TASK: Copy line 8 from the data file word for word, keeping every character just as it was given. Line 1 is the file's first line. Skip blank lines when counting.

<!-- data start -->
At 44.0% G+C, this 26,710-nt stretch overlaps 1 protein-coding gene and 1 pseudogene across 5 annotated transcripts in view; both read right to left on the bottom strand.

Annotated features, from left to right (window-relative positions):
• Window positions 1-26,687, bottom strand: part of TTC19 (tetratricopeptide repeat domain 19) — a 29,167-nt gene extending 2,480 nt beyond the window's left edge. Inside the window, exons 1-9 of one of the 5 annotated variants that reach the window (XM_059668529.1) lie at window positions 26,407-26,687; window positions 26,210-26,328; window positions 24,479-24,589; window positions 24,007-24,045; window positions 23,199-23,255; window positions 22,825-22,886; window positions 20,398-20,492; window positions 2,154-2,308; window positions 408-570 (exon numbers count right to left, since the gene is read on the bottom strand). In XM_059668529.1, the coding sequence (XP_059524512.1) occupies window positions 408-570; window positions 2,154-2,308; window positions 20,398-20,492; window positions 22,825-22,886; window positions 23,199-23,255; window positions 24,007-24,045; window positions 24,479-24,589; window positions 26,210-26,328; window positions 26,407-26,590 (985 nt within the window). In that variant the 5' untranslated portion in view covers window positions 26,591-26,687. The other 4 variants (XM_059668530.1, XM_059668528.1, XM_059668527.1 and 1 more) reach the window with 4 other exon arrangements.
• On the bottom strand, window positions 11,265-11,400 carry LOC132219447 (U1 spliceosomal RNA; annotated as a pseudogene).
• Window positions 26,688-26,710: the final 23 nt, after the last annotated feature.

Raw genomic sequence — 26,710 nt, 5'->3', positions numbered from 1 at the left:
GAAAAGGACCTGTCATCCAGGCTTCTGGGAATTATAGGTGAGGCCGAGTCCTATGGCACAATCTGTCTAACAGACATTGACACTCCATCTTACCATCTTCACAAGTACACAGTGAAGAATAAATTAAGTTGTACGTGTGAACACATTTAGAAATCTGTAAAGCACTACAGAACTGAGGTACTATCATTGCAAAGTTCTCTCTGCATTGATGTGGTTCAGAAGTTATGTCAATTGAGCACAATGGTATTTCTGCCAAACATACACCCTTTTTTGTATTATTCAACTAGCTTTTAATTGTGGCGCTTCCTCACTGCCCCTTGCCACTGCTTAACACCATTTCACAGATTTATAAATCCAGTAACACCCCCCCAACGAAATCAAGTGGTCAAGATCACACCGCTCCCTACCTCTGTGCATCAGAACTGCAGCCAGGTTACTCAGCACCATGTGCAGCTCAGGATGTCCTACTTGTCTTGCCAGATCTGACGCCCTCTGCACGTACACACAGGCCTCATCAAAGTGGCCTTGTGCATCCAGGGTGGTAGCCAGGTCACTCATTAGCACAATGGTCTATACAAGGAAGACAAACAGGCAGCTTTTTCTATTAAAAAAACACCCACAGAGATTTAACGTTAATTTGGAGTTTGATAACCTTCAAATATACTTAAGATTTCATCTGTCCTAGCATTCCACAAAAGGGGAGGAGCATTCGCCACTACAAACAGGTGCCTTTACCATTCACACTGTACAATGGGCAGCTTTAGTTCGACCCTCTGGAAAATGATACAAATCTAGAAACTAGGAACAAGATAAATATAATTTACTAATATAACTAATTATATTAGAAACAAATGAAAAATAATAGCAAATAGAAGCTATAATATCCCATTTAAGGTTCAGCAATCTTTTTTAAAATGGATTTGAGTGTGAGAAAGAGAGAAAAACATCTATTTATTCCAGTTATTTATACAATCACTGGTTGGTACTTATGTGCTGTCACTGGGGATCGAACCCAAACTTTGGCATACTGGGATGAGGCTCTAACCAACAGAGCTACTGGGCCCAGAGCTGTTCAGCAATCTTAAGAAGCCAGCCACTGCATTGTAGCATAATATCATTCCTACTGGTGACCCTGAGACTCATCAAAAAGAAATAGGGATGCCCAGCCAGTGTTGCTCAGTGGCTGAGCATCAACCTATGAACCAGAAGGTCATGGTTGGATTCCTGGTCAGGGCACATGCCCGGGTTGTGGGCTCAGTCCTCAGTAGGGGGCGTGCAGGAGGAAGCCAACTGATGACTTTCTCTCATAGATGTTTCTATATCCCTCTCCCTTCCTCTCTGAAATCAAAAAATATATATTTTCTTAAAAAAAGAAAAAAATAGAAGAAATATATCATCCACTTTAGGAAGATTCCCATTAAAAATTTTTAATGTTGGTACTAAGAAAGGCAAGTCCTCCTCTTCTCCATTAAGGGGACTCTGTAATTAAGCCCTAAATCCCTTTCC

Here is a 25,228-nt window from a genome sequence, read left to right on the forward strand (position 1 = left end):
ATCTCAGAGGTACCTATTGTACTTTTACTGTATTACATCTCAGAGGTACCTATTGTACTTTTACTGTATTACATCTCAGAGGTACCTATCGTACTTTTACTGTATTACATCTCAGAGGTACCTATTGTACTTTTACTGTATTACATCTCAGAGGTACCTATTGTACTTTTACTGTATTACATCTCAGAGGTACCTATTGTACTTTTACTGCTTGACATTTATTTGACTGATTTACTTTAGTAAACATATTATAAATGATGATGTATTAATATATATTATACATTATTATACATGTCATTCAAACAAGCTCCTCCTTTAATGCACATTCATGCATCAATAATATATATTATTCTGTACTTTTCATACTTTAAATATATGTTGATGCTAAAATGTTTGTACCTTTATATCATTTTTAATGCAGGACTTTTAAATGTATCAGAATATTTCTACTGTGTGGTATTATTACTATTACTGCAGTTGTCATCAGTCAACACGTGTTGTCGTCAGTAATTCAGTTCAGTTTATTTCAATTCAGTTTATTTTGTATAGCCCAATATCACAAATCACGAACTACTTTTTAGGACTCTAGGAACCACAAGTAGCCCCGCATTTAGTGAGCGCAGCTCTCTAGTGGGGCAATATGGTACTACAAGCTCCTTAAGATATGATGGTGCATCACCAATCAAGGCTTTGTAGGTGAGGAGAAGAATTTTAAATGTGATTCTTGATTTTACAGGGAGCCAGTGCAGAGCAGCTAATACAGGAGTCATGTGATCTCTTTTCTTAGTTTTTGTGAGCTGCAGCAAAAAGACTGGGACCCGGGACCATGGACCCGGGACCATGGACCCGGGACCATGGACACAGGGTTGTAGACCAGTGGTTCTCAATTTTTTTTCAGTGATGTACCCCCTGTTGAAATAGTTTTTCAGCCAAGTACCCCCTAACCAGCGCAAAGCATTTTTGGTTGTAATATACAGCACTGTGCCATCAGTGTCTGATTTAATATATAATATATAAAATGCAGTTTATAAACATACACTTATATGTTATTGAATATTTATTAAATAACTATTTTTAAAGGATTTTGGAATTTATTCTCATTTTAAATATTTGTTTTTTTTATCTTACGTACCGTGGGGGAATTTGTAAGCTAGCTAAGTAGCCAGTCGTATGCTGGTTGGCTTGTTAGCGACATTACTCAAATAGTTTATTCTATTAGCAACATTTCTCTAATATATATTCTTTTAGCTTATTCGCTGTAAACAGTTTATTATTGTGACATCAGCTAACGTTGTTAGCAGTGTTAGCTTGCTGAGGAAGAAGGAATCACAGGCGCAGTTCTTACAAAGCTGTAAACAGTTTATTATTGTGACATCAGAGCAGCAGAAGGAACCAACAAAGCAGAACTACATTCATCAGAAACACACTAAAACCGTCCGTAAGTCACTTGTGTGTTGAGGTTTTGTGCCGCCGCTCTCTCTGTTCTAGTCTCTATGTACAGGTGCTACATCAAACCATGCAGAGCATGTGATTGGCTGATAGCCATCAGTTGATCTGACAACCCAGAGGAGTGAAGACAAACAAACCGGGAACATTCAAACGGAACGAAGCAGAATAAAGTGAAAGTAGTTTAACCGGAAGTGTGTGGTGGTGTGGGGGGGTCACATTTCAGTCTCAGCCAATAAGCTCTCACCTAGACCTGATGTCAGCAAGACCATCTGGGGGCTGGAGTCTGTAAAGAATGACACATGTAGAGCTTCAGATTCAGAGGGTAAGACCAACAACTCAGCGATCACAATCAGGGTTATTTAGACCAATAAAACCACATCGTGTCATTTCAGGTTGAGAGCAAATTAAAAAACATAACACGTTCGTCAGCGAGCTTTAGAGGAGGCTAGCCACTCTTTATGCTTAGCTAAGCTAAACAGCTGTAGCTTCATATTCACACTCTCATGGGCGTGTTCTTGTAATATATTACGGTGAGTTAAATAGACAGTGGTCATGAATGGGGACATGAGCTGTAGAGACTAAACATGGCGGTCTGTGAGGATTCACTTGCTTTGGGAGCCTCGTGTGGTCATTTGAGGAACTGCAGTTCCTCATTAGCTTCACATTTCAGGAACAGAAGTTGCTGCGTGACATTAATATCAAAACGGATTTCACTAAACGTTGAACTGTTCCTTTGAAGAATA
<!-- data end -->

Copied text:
Here is a 25,228-nt window from a genome sequence, read left to right on the forward strand (position 1 = left end):